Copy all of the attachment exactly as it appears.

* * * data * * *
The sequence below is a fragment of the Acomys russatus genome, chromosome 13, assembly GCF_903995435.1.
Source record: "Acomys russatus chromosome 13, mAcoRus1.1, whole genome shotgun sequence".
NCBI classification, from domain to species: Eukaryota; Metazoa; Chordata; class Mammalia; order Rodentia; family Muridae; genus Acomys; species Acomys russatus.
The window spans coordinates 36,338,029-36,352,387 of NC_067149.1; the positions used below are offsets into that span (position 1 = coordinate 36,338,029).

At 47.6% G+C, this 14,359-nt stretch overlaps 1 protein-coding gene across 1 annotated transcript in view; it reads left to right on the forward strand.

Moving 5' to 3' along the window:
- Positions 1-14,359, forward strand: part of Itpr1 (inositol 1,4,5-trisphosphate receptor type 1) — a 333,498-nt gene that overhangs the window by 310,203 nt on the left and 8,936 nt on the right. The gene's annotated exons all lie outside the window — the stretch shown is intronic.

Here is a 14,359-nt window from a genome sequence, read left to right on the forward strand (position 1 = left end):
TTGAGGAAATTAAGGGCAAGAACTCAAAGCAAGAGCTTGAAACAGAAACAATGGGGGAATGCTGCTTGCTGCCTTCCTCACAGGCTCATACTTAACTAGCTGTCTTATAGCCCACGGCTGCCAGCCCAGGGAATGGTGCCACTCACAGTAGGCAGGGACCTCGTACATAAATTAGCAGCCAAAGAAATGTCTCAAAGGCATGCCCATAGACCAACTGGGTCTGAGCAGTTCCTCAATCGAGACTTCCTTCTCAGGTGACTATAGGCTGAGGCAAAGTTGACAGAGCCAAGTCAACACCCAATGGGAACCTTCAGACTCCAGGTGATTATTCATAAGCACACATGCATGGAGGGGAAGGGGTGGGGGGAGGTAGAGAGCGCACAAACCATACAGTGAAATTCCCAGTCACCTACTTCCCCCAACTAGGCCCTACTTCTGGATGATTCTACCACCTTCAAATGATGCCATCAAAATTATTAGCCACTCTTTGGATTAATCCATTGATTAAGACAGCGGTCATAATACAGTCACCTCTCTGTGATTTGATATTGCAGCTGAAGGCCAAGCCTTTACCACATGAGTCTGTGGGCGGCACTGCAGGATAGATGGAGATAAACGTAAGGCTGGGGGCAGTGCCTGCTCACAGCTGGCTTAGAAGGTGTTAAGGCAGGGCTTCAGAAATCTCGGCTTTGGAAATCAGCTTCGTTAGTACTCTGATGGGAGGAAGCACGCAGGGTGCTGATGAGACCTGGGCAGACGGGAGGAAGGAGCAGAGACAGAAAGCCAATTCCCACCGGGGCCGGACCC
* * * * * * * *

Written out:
The sequence below is a fragment of the Acomys russatus genome, chromosome 13, assembly GCF_903995435.1.
Source record: "Acomys russatus chromosome 13, mAcoRus1.1, whole genome shotgun sequence".
NCBI classification, from domain to species: Eukaryota; Metazoa; Chordata; class Mammalia; order Rodentia; family Muridae; genus Acomys; species Acomys russatus.
The window spans coordinates 36,338,029-36,352,387 of NC_067149.1; the positions used below are offsets into that span (position 1 = coordinate 36,338,029).

At 47.6% G+C, this 14,359-nt stretch overlaps 1 protein-coding gene across 1 annotated transcript in view; it reads left to right on the forward strand.

Moving 5' to 3' along the window:
- Positions 1-14,359, forward strand: part of Itpr1 (inositol 1,4,5-trisphosphate receptor type 1) — a 333,498-nt gene that overhangs the window by 310,203 nt on the left and 8,936 nt on the right. The gene's annotated exons all lie outside the window — the stretch shown is intronic.

Here is a 14,359-nt window from a genome sequence, read left to right on the forward strand (position 1 = left end):
TTGAGGAAATTAAGGGCAAGAACTCAAAGCAAGAGCTTGAAACAGAAACAATGGGGGAATGCTGCTTGCTGCCTTCCTCACAGGCTCATACTTAACTAGCTGTCTTATAGCCCACGGCTGCCAGCCCAGGGAATGGTGCCACTCACAGTAGGCAGGGACCTCGTACATAAATTAGCAGCCAAAGAAATGTCTCAAAGGCATGCCCATAGACCAACTGGGTCTGAGCAGTTCCTCAATCGAGACTTCCTTCTCAGGTGACTATAGGCTGAGGCAAAGTTGACAGAGCCAAGTCAACACCCAATGGGAACCTTCAGACTCCAGGTGATTATTCATAAGCACACATGCATGGAGGGGAAGGGGTGGGGGGAGGTAGAGAGCGCACAAACCATACAGTGAAATTCCCAGTCACCTACTTCCCCCAACTAGGCCCTACTTCTGGATGATTCTACCACCTTCAAATGATGCCATCAAAATTATTAGCCACTCTTTGGATTAATCCATTGATTAAGACAGCGGTCATAATACAGTCACCTCTCTGTGATTTGATATTGCAGCTGAAGGCCAAGCCTTTACCACATGAGTCTGTGGGCGGCACTGCAGGATAGATGGAGATAAACGTAAGGCTGGGGGCAGTGCCTGCTCACAGCTGGCTTAGAAGGTGTTAAGGCAGGGCTTCAGAAATCTCGGCTTTGGAAATCAGCTTCGTTAGTACTCTGATGGGAGGAAGCACGCAGGGTGCTGATGAGACCTGGGCAGACGGGAGGAAGGAGCAGAGACAGAAAGCCAATTCCCACCGGGGCCGGACCC